By Stacy L. Kamehiro
The Arts of Kingship deals a sustained and particular account of Hawaiian public artwork and structure through the reign of David Kalakaua, the nativist and cosmopolitan ruler of the Hawaiian nation from 1874 to 1891. Stacy Kamehiro presents visible and ancient research of Kalakaua’s coronation and regalia, the King Kamehameha Statue, ‘Iolani Palace, and the Hawaiian nationwide Museum, drawing them jointly in a typical old, political, and cultural body. every one articulated Hawaiian nationwide identities and navigated the turbulence of colonialism in designated methods and has continued as a key cultural symbol.
These cultural tasks have been a part of the monarchy’s concerted attempt to advertise a countrywide tradition within the face of colonial pressures, inner political divisions, and declining social stipulations for local Hawaiians, which, together, posed critical threats to the survival of the country. The Kalakaua management recommended pictures that boosted diplomacy and appeased overseas agitators within the country whereas addressing indigenous political cleavages. Kamehiro translates the photographs, areas, and associations as articulations of the advanced cultural entanglements and artistic engagement with overseas groups that take place with lengthy colonial touch. Nineteenth-century Hawaiian sovereigns celebrated local culture, historical past, and modernity through intertwining indigenous conceptions of greater mainly management with the apparati and emblems of Asian, American, and ecu rule. The ensuing symbolic kinds converse to cultural intersections and ancient methods, claims approximately area of expertise and commonality, and the ability of items, associations, and public reveal to create that means and let motion.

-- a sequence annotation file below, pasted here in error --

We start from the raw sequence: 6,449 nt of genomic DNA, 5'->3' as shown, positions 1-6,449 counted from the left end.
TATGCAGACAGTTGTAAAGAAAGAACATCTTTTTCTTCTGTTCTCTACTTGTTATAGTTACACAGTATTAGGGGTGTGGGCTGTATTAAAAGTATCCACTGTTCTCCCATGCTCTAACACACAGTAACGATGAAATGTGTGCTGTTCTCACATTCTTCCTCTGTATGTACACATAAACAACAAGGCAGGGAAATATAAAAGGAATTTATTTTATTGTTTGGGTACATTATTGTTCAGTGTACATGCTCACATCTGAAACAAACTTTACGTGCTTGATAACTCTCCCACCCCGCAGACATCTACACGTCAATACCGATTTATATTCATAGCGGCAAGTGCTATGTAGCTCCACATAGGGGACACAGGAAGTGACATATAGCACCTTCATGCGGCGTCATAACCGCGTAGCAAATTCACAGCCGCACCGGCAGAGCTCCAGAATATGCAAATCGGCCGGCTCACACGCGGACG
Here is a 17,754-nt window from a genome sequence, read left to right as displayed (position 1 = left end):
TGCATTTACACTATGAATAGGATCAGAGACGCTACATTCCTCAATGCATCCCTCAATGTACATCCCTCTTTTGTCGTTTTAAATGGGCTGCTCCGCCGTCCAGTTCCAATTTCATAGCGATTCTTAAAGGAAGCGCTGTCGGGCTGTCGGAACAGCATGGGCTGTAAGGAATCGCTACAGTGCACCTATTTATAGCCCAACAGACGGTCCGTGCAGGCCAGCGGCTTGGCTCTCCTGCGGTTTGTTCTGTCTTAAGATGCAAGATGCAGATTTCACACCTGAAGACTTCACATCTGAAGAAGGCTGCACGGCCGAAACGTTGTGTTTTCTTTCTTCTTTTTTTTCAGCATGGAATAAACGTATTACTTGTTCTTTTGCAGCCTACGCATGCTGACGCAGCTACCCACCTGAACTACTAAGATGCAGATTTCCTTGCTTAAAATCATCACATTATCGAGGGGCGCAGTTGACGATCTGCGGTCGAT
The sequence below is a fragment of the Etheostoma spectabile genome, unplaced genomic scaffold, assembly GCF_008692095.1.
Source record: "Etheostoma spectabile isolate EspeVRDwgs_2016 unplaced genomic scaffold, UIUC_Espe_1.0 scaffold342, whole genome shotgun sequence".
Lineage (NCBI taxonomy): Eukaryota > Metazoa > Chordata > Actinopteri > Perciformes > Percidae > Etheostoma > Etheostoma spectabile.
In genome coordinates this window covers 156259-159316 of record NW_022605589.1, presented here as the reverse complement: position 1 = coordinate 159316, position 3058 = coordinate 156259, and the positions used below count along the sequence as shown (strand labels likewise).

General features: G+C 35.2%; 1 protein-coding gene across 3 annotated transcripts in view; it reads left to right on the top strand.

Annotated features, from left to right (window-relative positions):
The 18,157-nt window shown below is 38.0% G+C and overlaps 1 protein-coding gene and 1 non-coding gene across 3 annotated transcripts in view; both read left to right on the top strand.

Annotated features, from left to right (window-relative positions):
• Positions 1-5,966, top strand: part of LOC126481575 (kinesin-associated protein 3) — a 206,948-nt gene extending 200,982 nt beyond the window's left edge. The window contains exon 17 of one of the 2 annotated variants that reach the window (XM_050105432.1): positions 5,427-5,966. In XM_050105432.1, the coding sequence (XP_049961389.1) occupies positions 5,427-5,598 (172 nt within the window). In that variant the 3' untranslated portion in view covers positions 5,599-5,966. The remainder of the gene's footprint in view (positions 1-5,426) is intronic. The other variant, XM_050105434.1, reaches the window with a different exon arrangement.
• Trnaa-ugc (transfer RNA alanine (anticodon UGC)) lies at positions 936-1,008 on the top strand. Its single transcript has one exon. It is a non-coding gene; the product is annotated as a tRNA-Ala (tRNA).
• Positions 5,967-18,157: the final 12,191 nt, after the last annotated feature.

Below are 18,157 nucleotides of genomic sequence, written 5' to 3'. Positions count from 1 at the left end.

The Arts of Kingship pursues questions in regards to the nature of cultural alternate, how precolonial visible tradition engaged and formed colonial contexts, and the way colonial paintings informs postcolonial visualities and identities. it is going to be welcomed by way of readers with a basic and scholarly curiosity in Hawaiian background and paintings. because it contributes to discussions approximately colonial cultures, nationalism, and globalization, this interdisciplinary paintings will entice artwork and architectural historians in addition to these learning Pacific background, cultural and museum stories, and anthropology.
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Extra resources for The Arts of Kingship: Hawaiian Art and National Culture of the Kalakaua Era
For Kalākaua, the glorification of the chiefly hierarchy was key to maintaining independence and encouraging Native trust in his authority. Gibson’s speech presented to the Legislative Assembly in defense of the coronation reveals some of the primary objectives of the proposal: And shall we, upholders of a monarchy with the example of enlightened monarchical Europe, attach no importance to such a ceremonial? Shall we not, rather—sustained by the declared opinion . . that the monarchy was essential to the best welfare of the Hawaiian people, strengthen the Hawaiian throne by taking measures to provide for a crowning consummation?
Approved this 9th day of August, A. D. 1880. 1 Additional funds were appropriated in the 1882 legislative session. Some writers suggest the proposal for and organization of the coronation were largely influenced by Celso Caesar Moreno, a naturalized American citizen of Italian origin who arrived in Honolulu on 14 November 1879 and who remained there as an active presence for over nine months. Moreno and Kalākaua began their close relationship in 1874, when they met in San Francisco. 3 Rather than recognizing Kalākaua’s contributions to the coronation, many observers credit—or alternatively ascribe blame to—“mischievous” haole pursuing their own agendas and aggrandizement.
18 They recognized the value of the coronation as a constructive and convincing means of validating the king’s right to rule. In October 1882, Kalākaua announced the date of his coronation to be 12 February 1883, the ninth anniversary of his election,19 and the day was declared a national holiday. Related activities occupied nearly two full weeks from the ceremony proper to the Grand The Art of Kingship Lū‘au, a full-dress feast and hula performance on 24 February. 20 It was a full schedule of events designed to leave a lasting impression.
The Arts of Kingship: Hawaiian Art and National Culture of the Kalakaua Era by Stacy L. Kamehiro